The T-Test

The t-test is an analysis to see if two different sample groups are statistically different from one another. From the immediate data we gather, it may be possible to infer that there are differences between the groups, but this might not represent a true difference in the real population and the results were merely arrived on by chance.

The t-test helps us to determine the probability that we got these results by chance by analysing the sizes of the sample and the degrees of freedom. Generally, if the t-test determines that there is a less than 5% chance of getting the observed differences by chance, then we can say we found a statistically significant difference between the two groups.

During the class, we applied the t-test to a sample of people who were measuring their anxiety levels with and without a mindfulness app, with the null hypothesis that the groups would not show a statistically significant difference in anxiety levels. Through the application of Robson’s ‘T-test Recipe’, I found that the difference between the two groups was 2.47%, which is less than the 5% difference that denotes it to be statistically significant.

Therefore, from this t-test, we could reject the null hypothesis that suggested that the mindfulness app would have no effect on anxiety levels and instead determine that they did have an effect. However, if a second sample was taken there would be a completely different statistical result proving the relationship between anxiety levels and mindfulness app use. Would we still be as confident that the independent variable effected the dependent variable?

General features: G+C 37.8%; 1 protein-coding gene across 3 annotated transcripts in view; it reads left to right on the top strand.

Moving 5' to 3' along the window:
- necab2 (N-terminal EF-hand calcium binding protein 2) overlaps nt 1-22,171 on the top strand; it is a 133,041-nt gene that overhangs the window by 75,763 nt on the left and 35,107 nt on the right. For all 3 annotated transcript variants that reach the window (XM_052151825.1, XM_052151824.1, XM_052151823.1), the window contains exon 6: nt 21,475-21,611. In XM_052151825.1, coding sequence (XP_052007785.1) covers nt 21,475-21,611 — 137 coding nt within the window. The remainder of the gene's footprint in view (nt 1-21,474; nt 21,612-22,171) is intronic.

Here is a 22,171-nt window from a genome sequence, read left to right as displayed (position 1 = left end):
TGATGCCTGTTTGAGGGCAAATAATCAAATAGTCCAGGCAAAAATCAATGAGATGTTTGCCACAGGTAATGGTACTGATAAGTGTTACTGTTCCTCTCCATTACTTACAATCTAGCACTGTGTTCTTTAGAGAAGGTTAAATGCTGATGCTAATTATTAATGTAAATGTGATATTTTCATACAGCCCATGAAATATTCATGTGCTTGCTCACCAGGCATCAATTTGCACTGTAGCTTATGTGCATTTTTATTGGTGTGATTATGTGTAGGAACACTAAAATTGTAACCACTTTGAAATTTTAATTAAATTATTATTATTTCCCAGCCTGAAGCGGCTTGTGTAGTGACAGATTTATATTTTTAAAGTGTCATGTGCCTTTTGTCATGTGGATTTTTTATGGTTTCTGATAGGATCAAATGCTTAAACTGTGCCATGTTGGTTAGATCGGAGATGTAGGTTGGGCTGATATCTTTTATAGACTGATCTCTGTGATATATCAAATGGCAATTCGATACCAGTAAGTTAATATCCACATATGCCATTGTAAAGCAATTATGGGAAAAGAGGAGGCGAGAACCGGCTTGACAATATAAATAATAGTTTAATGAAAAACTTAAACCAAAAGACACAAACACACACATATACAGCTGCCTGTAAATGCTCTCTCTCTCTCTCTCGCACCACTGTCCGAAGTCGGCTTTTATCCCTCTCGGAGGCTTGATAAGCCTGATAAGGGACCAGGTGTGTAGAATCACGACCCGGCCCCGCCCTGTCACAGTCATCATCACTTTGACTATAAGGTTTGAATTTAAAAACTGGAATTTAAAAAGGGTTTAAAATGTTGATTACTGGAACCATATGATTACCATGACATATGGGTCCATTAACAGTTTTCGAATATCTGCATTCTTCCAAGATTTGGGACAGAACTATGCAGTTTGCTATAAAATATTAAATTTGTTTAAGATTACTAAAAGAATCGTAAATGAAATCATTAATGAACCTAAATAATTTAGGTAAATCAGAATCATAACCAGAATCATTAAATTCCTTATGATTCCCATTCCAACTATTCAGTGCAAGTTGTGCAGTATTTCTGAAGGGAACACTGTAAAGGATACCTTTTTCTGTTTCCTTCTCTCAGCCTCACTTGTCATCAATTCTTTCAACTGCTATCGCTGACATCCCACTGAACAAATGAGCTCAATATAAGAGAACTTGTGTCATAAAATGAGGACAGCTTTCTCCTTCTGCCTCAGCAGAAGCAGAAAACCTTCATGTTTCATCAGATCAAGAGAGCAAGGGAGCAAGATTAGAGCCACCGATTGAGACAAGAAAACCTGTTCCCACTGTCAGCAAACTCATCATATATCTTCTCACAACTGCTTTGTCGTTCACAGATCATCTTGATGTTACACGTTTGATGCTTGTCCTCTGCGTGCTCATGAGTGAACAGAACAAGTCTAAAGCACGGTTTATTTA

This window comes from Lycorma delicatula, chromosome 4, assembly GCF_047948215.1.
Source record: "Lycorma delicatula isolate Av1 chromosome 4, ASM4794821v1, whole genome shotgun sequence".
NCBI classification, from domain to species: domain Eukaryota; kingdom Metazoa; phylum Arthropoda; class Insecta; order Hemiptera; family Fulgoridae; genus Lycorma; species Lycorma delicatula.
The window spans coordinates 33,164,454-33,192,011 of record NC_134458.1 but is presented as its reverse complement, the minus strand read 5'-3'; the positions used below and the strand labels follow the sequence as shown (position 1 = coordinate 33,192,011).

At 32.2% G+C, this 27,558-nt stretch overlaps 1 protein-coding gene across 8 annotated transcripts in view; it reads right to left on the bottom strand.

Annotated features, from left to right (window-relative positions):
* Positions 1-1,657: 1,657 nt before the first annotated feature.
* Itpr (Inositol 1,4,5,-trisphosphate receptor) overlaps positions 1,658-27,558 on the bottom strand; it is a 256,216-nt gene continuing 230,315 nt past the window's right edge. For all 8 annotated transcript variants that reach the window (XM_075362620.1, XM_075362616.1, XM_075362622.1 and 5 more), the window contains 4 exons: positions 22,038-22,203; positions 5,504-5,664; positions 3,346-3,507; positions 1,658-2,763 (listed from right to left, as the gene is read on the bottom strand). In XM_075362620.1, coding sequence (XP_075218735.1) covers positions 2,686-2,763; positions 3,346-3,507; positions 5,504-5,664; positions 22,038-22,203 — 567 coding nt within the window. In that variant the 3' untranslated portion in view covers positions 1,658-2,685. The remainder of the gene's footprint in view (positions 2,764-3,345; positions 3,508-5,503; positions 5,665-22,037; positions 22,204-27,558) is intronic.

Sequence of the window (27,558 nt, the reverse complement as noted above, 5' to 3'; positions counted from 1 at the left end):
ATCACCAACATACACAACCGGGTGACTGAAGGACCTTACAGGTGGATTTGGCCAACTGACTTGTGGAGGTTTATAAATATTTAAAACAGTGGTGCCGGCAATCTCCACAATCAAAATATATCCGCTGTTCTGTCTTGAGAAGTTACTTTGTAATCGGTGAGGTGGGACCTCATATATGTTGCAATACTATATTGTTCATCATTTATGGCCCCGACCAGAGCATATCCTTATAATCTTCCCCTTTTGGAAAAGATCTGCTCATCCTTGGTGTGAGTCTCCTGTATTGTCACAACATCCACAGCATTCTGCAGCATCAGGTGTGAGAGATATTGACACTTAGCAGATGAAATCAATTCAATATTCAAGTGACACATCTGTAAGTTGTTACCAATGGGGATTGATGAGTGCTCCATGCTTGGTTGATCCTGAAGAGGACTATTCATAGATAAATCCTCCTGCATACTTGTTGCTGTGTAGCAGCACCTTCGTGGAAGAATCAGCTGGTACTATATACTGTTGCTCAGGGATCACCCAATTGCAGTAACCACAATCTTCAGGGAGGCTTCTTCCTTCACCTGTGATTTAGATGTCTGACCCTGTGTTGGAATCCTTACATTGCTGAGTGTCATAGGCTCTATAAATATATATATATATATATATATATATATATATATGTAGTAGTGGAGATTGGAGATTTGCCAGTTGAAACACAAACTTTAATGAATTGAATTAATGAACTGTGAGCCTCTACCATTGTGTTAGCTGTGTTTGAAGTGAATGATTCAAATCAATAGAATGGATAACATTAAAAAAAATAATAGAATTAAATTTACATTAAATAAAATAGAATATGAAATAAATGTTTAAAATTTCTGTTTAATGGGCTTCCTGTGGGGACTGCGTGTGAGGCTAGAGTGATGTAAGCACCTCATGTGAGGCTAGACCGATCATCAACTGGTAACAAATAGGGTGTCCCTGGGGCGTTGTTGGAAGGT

In deriving these difference in means, assumptions must be made about the populations from which they are drawn – that they all have the same variance within the data. It is possible to test for these assumptions on a particular set of scores, for example, through the use of a chi-square. This can assess how the sample t-distribution is when compares to a normal distribution. The results are significant if they are below 5%. When a chi-square was used on the t-test data, I got 3.8%, meaning that both the t-test and the chi-square confirmed that there was a causal link between the use of the app and reported levels of anxiety in the sample.

I found this a difficult concept to relate and reflect upon – how can human behaviour be boiled down to such analysable data predetermined through statistics? It made for a large amount of reading around the subject in an attempt to understand how the t-test could be used to analyse experimental data and provide useful insights into the sampled responses.

However, the benefits of such a test are obvious, as it would be impossible to test the whole a whole population for a certain behaviour, so smaller samples need to be tested with confidence. The t-test appears robust when confronted with non-homogenous variance within a sample or with considerable variation in its results, making it ideal in a randomised sample of a population.

Author: Megan Venn-Wycherley

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